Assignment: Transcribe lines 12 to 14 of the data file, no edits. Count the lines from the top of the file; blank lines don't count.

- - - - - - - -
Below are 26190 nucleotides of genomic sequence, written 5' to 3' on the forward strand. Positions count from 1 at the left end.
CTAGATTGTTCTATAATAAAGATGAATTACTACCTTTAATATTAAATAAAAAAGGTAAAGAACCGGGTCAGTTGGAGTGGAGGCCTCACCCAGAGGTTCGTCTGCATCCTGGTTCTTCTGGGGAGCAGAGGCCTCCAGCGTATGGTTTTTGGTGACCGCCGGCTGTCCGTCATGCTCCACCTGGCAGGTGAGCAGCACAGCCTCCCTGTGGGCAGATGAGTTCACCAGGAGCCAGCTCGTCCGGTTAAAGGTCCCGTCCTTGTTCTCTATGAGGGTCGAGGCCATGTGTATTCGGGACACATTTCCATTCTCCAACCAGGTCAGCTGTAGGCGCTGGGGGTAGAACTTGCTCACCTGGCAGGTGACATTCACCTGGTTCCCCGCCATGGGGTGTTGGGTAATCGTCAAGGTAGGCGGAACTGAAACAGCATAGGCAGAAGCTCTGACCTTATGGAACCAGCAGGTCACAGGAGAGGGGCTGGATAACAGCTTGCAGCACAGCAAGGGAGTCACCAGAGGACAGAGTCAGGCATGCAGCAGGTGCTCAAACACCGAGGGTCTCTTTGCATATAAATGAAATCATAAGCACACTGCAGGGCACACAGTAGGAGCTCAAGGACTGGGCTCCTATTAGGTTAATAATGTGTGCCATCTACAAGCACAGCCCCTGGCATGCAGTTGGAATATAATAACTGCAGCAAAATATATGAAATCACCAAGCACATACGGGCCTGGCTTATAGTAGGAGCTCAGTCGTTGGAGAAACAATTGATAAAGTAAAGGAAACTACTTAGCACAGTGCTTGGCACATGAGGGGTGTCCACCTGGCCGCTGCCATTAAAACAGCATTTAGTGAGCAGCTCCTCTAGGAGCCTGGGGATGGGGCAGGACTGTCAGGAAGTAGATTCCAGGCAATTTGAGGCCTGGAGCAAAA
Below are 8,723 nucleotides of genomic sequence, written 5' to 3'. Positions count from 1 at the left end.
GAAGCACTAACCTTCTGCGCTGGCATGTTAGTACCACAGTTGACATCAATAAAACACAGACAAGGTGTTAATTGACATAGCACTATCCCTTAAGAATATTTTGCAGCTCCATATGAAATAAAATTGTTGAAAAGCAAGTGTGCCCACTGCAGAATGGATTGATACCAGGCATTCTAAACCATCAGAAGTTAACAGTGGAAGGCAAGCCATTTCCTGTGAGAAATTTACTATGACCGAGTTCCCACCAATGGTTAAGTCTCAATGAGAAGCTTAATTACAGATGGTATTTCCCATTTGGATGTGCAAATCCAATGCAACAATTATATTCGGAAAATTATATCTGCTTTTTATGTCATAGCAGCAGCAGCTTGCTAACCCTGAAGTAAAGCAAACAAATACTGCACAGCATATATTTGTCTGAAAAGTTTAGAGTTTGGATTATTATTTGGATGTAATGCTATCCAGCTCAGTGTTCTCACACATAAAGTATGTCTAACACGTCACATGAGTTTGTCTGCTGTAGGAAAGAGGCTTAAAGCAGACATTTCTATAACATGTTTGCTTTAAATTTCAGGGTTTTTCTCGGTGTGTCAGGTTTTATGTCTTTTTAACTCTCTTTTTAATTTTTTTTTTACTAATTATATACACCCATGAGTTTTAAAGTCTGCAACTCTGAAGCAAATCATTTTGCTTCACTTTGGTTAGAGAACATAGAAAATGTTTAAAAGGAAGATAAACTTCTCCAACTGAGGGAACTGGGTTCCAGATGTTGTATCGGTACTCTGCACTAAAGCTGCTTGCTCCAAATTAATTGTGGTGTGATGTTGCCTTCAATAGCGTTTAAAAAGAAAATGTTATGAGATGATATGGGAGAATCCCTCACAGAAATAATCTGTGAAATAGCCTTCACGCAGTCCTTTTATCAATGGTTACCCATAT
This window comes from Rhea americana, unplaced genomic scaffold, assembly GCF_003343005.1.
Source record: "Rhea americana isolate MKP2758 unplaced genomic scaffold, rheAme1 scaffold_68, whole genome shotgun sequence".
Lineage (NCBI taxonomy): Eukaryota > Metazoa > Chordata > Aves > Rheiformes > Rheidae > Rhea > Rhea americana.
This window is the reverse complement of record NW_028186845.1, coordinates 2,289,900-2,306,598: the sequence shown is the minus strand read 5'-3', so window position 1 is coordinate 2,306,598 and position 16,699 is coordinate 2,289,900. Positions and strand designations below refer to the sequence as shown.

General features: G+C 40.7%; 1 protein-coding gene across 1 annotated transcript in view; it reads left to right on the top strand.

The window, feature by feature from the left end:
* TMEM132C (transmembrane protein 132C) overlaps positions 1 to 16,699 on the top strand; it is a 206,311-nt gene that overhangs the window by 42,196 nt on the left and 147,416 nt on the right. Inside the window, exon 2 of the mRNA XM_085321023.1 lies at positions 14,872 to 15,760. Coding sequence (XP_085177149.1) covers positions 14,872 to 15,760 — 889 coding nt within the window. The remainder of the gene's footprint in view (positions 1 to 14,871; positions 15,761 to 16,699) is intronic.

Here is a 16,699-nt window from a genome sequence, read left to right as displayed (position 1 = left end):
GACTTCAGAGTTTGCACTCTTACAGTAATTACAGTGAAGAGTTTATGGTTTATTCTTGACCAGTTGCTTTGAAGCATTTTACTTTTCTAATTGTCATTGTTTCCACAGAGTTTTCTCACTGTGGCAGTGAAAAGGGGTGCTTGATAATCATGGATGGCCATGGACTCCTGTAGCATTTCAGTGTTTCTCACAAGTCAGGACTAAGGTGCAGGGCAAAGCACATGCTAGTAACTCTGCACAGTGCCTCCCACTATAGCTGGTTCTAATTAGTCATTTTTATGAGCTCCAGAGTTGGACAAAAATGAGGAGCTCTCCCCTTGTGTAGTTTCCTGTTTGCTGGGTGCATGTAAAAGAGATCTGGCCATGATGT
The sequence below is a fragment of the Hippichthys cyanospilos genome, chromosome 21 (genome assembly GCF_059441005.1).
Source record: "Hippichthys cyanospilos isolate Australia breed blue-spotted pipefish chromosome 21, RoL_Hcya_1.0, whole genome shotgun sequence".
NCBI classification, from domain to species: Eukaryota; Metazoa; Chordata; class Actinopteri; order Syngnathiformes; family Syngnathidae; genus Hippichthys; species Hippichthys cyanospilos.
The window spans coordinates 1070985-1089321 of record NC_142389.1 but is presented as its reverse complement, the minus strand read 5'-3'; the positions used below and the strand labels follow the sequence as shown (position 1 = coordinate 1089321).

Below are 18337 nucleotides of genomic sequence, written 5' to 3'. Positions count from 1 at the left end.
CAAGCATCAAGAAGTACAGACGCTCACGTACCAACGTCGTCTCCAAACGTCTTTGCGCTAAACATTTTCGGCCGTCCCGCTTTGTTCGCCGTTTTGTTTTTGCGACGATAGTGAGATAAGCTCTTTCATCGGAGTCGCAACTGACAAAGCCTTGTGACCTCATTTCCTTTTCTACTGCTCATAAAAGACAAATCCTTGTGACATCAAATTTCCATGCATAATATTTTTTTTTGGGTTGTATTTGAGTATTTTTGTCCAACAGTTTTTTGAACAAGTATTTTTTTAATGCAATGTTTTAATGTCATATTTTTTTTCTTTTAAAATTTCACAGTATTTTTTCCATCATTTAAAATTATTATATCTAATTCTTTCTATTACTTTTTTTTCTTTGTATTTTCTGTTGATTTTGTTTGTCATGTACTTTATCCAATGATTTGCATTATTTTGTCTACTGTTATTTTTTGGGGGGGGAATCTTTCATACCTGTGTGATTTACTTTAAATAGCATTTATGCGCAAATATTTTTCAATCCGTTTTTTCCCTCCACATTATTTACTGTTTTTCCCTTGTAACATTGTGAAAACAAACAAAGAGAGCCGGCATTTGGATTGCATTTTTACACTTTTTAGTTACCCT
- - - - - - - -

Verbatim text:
Here is a 16,699-nt window from a genome sequence, read left to right as displayed (position 1 = left end):
GACTTCAGAGTTTGCACTCTTACAGTAATTACAGTGAAGAGTTTATGGTTTATTCTTGACCAGTTGCTTTGAAGCATTTTACTTTTCTAATTGTCATTGTTTCCACAGAGTTTTCTCACTGTGGCAGTGAAAAGGGGTGCTTGATAATCATGGATGGCCATGGACTCCTGTAGCATTTCAGTGTTTCTCACAAGTCAGGACTAAGGTGCAGGGCAAAGCACATGCTAGTAACTCTGCACAGTGCCTCCCACTATAGCTGGTTCTAATTAGTCATTTTTATGAGCTCCAGAGTTGGACAAAAATGAGGAGCTCTCCCCTTGTGTAGTTTCCTGTTTGCTGGGTGCATGTAAAAGAGATCTGGCCATGATGT
The sequence below is a fragment of the Hippichthys cyanospilos genome, chromosome 21 (genome assembly GCF_059441005.1).